In comparing the symposium to a Männerbund (brotherhood), this article reflects on its role as a backdrop to the discourse of social ‘initiation’ in a broader discussion of ‘rites of passage’ – rituals that more or less explicitly sacramentalize and define the development of the individual as a social being in ancient Greece, as in other societies. It discusses the rites of passage for groups of adolescents, initiation processes for young people, choral education for young girls, and narrative logic and aetiology.
This article discusses the history of Late Minoan Crete as a period of many changes. It finds the flourishing time of the Minoan palaces with the first real urban society on European soil. This palatial society was destroyed by conflagrations all over the island. Of the palaces, it seems that only Knossos survived. Toward the end of the Bronze Age, almost all coastal towns and settlements were abandoned, and people either moved to the mountains or emigrated. Three different systems describe the relative chronology of the Late Minoan period: the traditional chronology, based on stratigraphy and typology of pottery; a chronology based on palatial periods; and a chronology based on administrative issues. The only one of the three where there is a reasonable agreement among scholars today is the first the traditional, relative chronology based on pottery.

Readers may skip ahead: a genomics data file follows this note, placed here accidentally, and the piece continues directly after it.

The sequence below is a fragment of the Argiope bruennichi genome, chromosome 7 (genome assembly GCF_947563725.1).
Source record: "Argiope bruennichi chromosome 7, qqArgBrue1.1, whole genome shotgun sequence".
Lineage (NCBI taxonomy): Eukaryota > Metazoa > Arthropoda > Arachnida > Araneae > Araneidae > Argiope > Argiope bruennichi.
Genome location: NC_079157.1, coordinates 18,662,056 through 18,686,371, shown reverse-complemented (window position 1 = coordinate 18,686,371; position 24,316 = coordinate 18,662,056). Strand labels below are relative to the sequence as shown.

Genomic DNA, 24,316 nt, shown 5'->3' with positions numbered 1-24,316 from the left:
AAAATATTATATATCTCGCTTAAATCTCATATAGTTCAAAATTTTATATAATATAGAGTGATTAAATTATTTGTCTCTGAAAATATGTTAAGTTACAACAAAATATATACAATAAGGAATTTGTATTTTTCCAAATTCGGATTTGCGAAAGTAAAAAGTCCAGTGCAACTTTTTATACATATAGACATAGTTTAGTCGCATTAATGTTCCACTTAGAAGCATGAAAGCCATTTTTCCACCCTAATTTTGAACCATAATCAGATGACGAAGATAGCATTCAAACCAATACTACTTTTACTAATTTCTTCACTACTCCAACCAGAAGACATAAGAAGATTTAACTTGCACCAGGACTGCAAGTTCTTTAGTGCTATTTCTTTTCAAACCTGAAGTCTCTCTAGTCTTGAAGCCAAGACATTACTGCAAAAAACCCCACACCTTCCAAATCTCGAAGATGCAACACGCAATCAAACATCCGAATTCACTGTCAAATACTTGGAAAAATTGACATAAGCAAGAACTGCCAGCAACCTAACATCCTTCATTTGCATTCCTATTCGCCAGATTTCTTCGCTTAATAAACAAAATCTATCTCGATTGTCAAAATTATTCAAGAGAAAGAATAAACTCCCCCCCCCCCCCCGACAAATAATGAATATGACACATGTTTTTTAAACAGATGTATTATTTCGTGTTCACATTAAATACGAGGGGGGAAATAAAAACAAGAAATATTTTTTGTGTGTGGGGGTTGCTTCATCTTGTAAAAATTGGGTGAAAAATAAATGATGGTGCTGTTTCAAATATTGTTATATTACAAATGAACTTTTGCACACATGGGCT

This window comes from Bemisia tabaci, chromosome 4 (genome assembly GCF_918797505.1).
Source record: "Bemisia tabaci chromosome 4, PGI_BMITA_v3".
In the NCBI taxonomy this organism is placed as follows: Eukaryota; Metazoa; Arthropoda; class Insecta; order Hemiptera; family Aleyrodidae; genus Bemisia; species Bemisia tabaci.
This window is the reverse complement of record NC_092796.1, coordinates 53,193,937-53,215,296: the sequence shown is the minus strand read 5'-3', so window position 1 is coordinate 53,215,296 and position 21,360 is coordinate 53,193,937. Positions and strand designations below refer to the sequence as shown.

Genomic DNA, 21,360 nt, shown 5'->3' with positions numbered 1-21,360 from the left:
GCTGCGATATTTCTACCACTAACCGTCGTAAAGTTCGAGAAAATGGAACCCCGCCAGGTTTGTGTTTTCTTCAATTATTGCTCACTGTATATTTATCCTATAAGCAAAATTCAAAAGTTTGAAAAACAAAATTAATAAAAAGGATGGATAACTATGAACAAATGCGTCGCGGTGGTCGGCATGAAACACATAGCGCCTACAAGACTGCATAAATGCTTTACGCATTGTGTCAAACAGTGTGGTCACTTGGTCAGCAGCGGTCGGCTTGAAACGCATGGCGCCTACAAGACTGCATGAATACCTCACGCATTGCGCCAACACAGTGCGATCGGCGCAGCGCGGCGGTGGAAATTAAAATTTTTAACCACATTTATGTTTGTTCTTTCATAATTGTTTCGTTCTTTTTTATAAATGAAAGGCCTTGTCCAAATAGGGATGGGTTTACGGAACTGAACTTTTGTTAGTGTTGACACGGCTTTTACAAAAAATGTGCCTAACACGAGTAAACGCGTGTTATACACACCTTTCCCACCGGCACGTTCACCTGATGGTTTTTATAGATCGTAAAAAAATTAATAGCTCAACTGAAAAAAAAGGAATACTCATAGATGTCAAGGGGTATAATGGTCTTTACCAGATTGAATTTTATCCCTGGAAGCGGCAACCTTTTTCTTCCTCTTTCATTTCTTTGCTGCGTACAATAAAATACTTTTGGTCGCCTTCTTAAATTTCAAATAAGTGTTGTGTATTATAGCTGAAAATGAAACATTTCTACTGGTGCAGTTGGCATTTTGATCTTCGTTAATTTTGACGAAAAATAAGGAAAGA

Peter Tomkins and Ilse Schoep
This article states that traditionally, the story of the Early Bronze Age of Crete has been one constructed between two pivotal points of change. The first, at the Neolithic period—Early Minoan I transition, is viewed as the birth of a culture considered to be definably Minoan, fostered by a major impulse from the east, conventionally modeled as a migration. The second, at the transition to the Middle Bronze Age (MM IB), is seen as the emergence of Europe's first civilization—a redistributive theocracy of kings or princes, cities and palaces, art and writing—which in subsequent millennia spread to the rest of Europe. In the later language of neoevolutionism, the emergence of the palaces in MM IB marked the transition from an egalitarian to a more complex, statelike society with a clear hierarchical structure crowned by a central, administrative elite authority that resided in the palaces.